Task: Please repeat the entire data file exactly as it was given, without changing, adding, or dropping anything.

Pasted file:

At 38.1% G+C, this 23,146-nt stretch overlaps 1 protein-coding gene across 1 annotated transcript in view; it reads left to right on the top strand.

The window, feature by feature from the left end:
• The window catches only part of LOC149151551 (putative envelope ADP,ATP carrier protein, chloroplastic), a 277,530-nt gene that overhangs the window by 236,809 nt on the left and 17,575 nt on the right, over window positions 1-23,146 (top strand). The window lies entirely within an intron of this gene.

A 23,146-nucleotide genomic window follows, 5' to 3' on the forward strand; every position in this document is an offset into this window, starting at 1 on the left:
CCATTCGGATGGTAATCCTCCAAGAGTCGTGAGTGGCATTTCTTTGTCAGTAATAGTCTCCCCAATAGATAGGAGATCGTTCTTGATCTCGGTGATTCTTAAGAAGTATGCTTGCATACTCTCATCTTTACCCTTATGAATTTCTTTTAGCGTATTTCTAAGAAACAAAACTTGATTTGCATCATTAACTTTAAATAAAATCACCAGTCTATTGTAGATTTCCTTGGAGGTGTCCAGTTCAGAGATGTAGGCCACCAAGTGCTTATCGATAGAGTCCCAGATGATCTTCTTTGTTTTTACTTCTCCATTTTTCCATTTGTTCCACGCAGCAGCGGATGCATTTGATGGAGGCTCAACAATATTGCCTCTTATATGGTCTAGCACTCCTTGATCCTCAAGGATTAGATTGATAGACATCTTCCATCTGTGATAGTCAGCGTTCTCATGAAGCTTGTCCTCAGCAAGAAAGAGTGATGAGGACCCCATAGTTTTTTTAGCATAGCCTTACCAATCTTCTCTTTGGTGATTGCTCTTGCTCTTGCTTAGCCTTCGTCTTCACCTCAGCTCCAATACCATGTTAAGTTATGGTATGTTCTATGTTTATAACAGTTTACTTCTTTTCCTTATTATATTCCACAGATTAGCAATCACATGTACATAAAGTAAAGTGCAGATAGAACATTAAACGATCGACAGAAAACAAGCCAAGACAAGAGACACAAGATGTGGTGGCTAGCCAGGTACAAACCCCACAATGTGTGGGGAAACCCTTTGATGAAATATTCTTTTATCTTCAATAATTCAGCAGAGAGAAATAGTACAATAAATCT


At 38.1% G+C, this 23,146-nt stretch overlaps 1 protein-coding gene across 1 annotated transcript in view; it reads left to right on the top strand.

The window, feature by feature from the left end:
• The window catches only part of LOC149151551 (putative envelope ADP,ATP carrier protein, chloroplastic), a 277,530-nt gene that overhangs the window by 236,809 nt on the left and 17,575 nt on the right, over window positions 1-23,146 (top strand). The window lies entirely within an intron of this gene.

A 23,146-nucleotide genomic window follows, 5' to 3' on the forward strand; every position in this document is an offset into this window, starting at 1 on the left:
CCATTCGGATGGTAATCCTCCAAGAGTCGTGAGTGGCATTTCTTTGTCAGTAATAGTCTCCCCAATAGATAGGAGATCGTTCTTGATCTCGGTGATTCTTAAGAAGTATGCTTGCATACTCTCATCTTTACCCTTATGAATTTCTTTTAGCGTATTTCTAAGAAACAAAACTTGATTTGCATCATTAACTTTAAATAAAATCACCAGTCTATTGTAGATTTCCTTGGAGGTGTCCAGTTCAGAGATGTAGGCCACCAAGTGCTTATCGATAGAGTCCCAGATGATCTTCTTTGTTTTTACTTCTCCATTTTTCCATTTGTTCCACGCAGCAGCGGATGCATTTGATGGAGGCTCAACAATATTGCCTCTTATATGGTCTAGCACTCCTTGATCCTCAAGGATTAGATTGATAGACATCTTCCATCTGTGATAGTCAGCGTTCTCATGAAGCTTGTCCTCAGCAAGAAAGAGTGATGAGGACCCCATAGTTTTTTTAGCATAGCCTTACCAATCTTCTCTTTGGTGATTGCTCTTGCTCTTGCTTAGCCTTCGTCTTCACCTCAGCTCCAATACCATGTTAAGTTATGGTATGTTCTATGTTTATAACAGTTTACTTCTTTTCCTTATTATATTCCACAGATTAGCAATCACATGTACATAAAGTAAAGTGCAGATAGAACATTAAACGATCGACAGAAAACAAGCCAAGACAAGAGACACAAGATGTGGTGGCTAGCCAGGTACAAACCCCACAATGTGTGGGGAAACCCTTTGATGAAATATTCTTTTATCTTCAATAATTCAGCAGAGAGAAATAGTACAATAAATCT